POSTED: 1:30 a.m. HST, Nov 4, 2010
While the rest of the United States was kicking Democrats out of office, longtime Hawaii Democratic politician Neil Abercrombie cobbled together a mix of constituencies for a decisive victory over Republican Lt. Gov. James "Duke" Aiona.
According to Wednesday's uncertified final voting results from the state Office of Elections, Abercrombie defeated Aiona by 17 percentage points -- 57.8 to 40.8 percent -- far more than indicated by any pre-election voter surveys.
Part of the reason for Abercrombie's strong showing, as detailed by an Associated Press analysis of exit poll results from Tuesday's election, was the formidable support he gained from voters who favor Democratic President Barack Obama's performance in office and who dislike the way Republican Gov. Linda Lingle has handled her job during two four-year terms.
Of the 480 voters who responded to a question about Obama's job performance in the exit poll, 66 percent approved -- the highest in the nation.
Of those voters, 78 percent backed Abercrombie over Aiona.
During the campaign, the Democratic ex-congressman frequently tied himself to Obama, whose father Abercrombie befriended while studying at the University of Hawaii. And Obama's enduring support in Hawaii prevented Aiona from using the president's declining national popularity against Abercrombie.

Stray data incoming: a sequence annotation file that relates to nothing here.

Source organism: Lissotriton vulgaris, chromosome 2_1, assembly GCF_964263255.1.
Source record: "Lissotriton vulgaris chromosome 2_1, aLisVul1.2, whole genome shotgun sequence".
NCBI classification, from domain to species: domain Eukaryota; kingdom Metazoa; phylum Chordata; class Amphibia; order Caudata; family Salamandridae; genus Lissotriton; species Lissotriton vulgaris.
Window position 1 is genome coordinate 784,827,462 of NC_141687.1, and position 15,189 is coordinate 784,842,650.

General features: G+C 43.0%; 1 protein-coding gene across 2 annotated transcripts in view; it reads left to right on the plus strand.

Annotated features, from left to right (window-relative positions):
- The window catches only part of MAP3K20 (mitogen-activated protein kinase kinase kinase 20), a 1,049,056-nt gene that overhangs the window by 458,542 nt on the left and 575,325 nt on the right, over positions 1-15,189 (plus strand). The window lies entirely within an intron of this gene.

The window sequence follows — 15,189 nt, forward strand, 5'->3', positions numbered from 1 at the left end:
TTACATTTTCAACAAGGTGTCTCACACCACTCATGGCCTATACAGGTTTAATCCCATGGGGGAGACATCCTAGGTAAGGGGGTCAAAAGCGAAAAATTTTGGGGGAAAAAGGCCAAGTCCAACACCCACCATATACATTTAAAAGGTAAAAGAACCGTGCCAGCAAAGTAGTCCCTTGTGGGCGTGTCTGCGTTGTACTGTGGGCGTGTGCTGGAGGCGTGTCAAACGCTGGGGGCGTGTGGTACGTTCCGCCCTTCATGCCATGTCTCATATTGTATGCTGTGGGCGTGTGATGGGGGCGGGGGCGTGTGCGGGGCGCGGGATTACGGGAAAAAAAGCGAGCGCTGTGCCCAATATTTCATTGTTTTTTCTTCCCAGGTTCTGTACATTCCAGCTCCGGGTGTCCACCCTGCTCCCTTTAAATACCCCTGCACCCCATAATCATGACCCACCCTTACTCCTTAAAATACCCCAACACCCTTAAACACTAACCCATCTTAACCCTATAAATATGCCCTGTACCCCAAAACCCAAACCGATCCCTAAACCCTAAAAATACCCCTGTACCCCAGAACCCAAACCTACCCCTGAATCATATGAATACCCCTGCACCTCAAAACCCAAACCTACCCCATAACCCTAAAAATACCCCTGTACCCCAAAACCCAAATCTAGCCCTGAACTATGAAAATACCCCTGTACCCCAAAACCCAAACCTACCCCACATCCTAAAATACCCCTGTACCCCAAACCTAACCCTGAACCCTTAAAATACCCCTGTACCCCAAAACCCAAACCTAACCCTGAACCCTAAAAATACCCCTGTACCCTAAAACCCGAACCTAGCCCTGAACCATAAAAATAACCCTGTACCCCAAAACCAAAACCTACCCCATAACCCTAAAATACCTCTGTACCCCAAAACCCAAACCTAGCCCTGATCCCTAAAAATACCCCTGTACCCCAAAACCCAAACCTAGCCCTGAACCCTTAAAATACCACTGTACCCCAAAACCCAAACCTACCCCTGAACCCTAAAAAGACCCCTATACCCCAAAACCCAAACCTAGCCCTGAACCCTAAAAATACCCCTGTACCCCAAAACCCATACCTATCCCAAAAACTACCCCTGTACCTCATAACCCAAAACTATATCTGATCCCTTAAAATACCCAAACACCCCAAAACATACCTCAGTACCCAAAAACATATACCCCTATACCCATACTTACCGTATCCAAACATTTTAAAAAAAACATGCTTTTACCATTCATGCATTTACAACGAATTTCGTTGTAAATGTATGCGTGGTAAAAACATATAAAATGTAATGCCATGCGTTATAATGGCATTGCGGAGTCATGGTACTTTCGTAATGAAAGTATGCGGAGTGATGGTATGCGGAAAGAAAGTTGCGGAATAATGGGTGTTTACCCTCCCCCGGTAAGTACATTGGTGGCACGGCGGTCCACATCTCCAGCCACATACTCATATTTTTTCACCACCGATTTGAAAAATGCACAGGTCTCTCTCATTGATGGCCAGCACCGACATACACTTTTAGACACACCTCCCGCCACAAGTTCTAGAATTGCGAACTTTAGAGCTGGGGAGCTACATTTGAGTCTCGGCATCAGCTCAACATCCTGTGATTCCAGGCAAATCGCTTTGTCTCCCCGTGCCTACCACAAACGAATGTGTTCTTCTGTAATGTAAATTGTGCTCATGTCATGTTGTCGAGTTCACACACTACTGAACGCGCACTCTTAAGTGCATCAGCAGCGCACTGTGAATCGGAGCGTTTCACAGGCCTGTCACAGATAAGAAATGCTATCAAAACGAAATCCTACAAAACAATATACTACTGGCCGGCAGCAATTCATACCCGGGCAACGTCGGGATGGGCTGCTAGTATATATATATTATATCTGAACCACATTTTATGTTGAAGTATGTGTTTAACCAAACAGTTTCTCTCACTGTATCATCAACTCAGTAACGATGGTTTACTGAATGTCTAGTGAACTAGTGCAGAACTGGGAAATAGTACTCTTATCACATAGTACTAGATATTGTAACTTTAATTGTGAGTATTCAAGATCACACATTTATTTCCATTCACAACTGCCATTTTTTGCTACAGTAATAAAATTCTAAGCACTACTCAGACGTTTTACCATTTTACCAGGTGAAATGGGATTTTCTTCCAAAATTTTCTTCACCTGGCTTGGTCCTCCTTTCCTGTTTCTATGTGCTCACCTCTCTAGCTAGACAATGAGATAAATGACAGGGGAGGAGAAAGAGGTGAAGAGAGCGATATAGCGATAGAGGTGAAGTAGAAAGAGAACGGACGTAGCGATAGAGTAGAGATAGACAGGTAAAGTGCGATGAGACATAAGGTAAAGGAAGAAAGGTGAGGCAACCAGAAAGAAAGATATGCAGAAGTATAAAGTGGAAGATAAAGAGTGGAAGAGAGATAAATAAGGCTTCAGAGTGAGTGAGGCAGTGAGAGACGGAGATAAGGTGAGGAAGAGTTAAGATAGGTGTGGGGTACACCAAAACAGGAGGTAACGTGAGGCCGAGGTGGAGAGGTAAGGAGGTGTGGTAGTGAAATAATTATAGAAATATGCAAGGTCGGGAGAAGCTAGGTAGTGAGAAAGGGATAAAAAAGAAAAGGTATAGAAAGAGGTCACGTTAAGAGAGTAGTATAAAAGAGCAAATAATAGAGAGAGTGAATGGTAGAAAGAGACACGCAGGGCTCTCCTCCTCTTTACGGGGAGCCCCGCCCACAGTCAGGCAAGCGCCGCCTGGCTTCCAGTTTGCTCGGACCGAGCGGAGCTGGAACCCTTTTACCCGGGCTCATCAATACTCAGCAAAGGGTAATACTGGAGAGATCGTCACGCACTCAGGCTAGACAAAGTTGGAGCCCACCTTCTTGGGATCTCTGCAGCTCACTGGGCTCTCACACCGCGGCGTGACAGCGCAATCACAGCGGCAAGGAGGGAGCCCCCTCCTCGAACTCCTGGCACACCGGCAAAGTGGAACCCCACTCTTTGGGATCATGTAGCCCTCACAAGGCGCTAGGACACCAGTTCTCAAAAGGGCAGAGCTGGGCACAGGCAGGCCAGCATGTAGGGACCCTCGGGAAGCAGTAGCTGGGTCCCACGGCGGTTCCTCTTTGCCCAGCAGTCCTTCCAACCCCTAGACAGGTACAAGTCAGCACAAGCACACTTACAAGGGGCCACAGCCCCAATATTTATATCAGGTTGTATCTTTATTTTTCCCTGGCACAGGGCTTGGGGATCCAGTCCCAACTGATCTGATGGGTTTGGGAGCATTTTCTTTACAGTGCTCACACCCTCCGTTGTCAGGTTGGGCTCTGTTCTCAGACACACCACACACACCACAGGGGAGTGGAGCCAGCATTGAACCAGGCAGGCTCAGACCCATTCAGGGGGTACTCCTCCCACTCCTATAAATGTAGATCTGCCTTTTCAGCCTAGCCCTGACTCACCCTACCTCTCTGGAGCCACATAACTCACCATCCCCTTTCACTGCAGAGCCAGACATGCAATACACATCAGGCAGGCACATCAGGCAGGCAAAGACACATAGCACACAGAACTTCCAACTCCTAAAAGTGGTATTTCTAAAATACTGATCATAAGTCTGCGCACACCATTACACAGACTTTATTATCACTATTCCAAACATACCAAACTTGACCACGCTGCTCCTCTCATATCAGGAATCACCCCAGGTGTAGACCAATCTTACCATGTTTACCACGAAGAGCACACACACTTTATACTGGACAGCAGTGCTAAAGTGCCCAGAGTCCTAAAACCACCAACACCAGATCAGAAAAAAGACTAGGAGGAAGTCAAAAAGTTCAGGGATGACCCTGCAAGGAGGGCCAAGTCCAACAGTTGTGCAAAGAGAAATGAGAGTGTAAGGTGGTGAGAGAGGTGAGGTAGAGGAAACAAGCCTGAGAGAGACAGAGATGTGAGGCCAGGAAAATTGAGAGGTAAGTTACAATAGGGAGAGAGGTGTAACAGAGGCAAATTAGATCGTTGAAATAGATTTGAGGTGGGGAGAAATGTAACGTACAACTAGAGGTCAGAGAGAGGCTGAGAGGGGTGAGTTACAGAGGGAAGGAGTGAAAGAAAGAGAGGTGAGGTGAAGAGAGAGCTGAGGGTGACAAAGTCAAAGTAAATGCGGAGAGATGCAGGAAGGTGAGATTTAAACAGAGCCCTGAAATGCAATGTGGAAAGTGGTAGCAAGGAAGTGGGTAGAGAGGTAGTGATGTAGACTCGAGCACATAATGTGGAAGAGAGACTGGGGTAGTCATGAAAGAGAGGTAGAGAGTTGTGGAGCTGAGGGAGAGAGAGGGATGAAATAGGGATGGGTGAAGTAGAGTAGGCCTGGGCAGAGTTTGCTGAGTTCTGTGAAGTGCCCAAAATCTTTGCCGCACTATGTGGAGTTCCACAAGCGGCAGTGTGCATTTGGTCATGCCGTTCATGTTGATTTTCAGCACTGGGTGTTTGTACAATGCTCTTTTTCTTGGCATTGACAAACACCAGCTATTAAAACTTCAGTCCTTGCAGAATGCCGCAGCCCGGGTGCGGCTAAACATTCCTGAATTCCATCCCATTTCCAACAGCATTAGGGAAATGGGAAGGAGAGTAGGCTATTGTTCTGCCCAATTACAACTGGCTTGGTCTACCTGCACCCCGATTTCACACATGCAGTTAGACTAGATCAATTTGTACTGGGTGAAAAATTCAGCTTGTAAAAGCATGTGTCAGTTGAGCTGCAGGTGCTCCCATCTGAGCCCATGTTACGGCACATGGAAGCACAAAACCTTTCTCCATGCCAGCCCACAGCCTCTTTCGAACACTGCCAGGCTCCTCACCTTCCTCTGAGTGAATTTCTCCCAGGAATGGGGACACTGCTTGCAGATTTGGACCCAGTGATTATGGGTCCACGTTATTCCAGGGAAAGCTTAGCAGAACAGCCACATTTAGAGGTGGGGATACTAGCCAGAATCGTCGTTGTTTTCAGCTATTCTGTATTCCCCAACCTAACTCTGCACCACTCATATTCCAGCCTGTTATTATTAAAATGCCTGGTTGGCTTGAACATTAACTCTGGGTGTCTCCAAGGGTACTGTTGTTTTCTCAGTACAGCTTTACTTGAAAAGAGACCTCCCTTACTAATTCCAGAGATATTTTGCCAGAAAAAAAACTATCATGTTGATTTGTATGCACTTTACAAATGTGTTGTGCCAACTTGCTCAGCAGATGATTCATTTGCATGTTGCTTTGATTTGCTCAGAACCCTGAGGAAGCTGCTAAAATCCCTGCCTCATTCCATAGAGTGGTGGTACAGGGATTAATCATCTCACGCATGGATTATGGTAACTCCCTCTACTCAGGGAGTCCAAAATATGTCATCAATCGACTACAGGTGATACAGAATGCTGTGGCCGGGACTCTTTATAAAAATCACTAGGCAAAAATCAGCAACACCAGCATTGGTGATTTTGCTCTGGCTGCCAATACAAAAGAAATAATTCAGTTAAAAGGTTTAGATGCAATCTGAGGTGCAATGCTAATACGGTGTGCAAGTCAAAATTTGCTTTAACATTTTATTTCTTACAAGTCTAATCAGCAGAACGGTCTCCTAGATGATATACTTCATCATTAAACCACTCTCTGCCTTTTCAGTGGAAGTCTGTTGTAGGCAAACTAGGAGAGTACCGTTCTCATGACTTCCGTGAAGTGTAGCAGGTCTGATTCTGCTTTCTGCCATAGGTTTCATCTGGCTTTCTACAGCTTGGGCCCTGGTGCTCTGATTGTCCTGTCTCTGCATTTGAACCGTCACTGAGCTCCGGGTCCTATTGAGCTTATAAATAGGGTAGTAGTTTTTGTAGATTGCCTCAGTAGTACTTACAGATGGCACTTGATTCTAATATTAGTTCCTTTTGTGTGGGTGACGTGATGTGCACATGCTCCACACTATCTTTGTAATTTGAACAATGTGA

The exit poll also indicated that Lingle's popularity is weak. Of 454 voters questioned 56 percent disapproved of her performance -- and 82 percent of them supported Abercrombie.
The Democrat used that to his advantage in recent weeks by tying Aiona to Lingle and some of her controversial decisions, such as the public school furloughs.
At other times, he allied himself with Lingle, saying he would follow many of her policy directions.
The exit poll also showed that the liberal Abercrombie won the allegiance of a cross section of voters -- including many that Aiona wanted, and needed, if he was going to have a shot at winning.
The Democrat, for example, won 59 percent of voters who described themselves as moderates and 20 percent of conservatives, according to the survey. Aiona won only one-tenth of liberal voters.
Abercrombie essentially tied Aiona for the backing of independents, who composed more than a third of the voters who were asked about their party affiliation.
He also won more support than Aiona from union and nonunion voters, and those earning less than $100,000 a year. He was virtually even with Aiona among voters with higher incomes.
The exit poll of 539 Hawaii voters was conducted by Edison Research in a random sample of 10 precincts statewide. Results were subject to sampling error of plus or minus 6 percentage points; it is higher for subgroups.